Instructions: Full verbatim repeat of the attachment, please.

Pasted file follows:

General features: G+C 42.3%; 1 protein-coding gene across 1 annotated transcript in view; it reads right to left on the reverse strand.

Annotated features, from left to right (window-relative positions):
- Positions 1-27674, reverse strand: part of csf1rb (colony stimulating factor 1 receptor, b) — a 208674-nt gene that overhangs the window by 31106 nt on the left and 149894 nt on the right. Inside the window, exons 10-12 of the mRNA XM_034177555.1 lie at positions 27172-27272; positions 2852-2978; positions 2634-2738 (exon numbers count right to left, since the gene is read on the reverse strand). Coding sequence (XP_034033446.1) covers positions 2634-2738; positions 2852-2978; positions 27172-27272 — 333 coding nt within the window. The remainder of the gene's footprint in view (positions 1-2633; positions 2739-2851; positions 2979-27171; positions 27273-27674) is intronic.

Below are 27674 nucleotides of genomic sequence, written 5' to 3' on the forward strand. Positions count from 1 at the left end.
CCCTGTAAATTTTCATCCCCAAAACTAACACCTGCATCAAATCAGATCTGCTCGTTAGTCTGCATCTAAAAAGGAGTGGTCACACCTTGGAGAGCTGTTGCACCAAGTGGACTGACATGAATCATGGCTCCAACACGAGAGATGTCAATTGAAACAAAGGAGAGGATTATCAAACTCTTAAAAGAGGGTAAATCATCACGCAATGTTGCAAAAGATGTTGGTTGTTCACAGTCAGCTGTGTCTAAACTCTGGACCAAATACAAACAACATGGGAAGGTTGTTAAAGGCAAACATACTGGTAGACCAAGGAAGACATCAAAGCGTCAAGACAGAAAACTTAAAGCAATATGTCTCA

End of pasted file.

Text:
General features: G+C 42.3%; 1 protein-coding gene across 1 annotated transcript in view; it reads right to left on the reverse strand.

Annotated features, from left to right (window-relative positions):
- Positions 1-27674, reverse strand: part of csf1rb (colony stimulating factor 1 receptor, b) — a 208674-nt gene that overhangs the window by 31106 nt on the left and 149894 nt on the right. Inside the window, exons 10-12 of the mRNA XM_034177555.1 lie at positions 27172-27272; positions 2852-2978; positions 2634-2738 (exon numbers count right to left, since the gene is read on the reverse strand). Coding sequence (XP_034033446.1) covers positions 2634-2738; positions 2852-2978; positions 27172-27272 — 333 coding nt within the window. The remainder of the gene's footprint in view (positions 1-2633; positions 2739-2851; positions 2979-27171; positions 27273-27674) is intronic.

Below are 27674 nucleotides of genomic sequence, written 5' to 3' on the forward strand. Positions count from 1 at the left end.
CCCTGTAAATTTTCATCCCCAAAACTAACACCTGCATCAAATCAGATCTGCTCGTTAGTCTGCATCTAAAAAGGAGTGGTCACACCTTGGAGAGCTGTTGCACCAAGTGGACTGACATGAATCATGGCTCCAACACGAGAGATGTCAATTGAAACAAAGGAGAGGATTATCAAACTCTTAAAAGAGGGTAAATCATCACGCAATGTTGCAAAAGATGTTGGTTGTTCACAGTCAGCTGTGTCTAAACTCTGGACCAAATACAAACAACATGGGAAGGTTGTTAAAGGCAAACATACTGGTAGACCAAGGAAGACATCAAAGCGTCAAGACAGAAAACTTAAAGCAATATGTCTCA